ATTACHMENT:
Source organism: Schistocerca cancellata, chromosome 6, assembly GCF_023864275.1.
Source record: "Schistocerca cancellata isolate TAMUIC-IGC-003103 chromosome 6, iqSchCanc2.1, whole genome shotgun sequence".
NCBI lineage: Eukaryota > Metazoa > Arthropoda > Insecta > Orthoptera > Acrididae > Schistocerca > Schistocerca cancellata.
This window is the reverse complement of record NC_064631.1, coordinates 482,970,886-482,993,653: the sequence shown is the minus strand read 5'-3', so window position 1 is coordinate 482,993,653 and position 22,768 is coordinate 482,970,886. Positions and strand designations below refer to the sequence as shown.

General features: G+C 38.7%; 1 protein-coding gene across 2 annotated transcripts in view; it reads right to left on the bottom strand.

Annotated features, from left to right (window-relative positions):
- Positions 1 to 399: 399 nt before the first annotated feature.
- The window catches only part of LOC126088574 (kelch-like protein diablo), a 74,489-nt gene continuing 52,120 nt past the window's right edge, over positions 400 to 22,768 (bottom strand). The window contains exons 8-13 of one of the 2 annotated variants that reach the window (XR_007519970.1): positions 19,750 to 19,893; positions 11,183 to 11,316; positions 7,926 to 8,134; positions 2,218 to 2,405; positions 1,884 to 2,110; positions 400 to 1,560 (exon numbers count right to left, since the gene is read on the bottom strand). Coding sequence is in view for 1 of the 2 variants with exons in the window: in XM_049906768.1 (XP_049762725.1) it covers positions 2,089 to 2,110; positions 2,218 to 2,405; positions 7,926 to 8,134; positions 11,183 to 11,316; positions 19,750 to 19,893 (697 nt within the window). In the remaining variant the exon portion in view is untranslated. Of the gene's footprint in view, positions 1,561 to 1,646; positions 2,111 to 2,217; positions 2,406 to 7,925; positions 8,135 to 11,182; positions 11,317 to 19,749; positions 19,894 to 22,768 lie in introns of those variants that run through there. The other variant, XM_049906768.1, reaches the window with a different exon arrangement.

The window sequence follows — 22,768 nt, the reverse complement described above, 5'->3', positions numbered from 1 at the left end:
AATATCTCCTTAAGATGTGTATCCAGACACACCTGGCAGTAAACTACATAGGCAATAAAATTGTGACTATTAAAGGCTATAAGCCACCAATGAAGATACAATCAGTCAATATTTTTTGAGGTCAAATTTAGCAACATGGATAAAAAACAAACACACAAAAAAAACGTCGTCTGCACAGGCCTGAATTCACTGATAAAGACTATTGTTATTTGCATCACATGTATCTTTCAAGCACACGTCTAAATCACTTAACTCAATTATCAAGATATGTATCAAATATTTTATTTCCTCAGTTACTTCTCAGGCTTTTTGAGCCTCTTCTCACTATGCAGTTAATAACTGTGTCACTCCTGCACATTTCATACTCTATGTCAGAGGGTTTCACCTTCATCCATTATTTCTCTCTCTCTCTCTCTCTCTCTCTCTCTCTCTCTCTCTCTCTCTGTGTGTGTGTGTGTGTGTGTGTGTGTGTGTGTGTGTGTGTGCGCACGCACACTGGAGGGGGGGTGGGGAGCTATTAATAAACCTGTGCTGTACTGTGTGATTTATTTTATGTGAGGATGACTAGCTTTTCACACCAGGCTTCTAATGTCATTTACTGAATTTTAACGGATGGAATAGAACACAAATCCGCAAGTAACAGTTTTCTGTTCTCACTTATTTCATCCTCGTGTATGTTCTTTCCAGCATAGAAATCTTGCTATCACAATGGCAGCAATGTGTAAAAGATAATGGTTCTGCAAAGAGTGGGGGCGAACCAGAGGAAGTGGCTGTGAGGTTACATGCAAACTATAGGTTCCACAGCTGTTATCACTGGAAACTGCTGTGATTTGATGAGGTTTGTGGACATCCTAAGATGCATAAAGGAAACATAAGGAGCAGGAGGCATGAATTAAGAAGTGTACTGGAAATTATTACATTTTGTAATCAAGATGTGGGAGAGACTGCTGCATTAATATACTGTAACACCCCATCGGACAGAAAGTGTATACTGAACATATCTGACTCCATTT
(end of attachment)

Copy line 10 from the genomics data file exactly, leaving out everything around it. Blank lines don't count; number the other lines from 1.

AATATCTCCTTAAGATGTGTATCCAGACACACCTGGCAGTAAACTACATAGGCAATAAAATTGTGACTATTAAAGGCTATAAGCCACCAATGAAGATACAATCAGTCAATATTTTTTGAGGTCAAATTTAGCAACATGGATAAAAAACAAACACACAAAAAAAACGTCGTCTGCACAGGCCTGAATTCACTGATAAAGACTATTGTTATTTGCATCACATGTATCTTTCAAGCACACGTCTAAATCACTTAACTCAATTATCAAGATATGTATCAAATATTTTATTTCCTCAGTTACTTCTCAGGCTTTTTGAGCCTCTTCTCACTATGCAGTTAATAACTGTGTCACTCCTGCACATTTCATACTCTATGTCAGAGGGTTTCACCTTCATCCATTATTTCTCTCTCTCTCTCTCTCTCTCTCTCTCTCTCTCTCTCTCTCTCTGTGTGTGTGTGTGTGTGTGTGTGTGTGTGTGTGTGTGTGTGCGCACGCACACTGGAGGGGGGGTGGGGAGCTATTAATAAACCTGTGCTGTACTGTGTGATTTATTTTATGTGAGGATGACTAGCTTTTCACACCAGGCTTCTAATGTCATTTACTGAATTTTAACGGATGGAATAGAACACAAATCCGCAAGTAACAGTTTTCTGTTCTCACTTATTTCATCCTCGTGTATGTTCTTTCCAGCATAGAAATCTTGCTATCACAATGGCAGCAATGTGTAAAAGATAATGGTTCTGCAAAGAGTGGGGGCGAACCAGAGGAAGTGGCTGTGAGGTTACATGCAAACTATAGGTTCCACAGCTGTTATCACTGGAAACTGCTGTGATTTGATGAGGTTTGTGGACATCCTAAGATGCATAAAGGAAACATAAGGAGCAGGAGGCATGAATTAAGAAGTGTACTGGAAATTATTACATTTTGTAATCAAGATGTGGGAGAGACTGCTGCATTAATATACTGTAACACCCCATCGGACAGAAAGTGTATACTGAACATATCTGACTCCATTT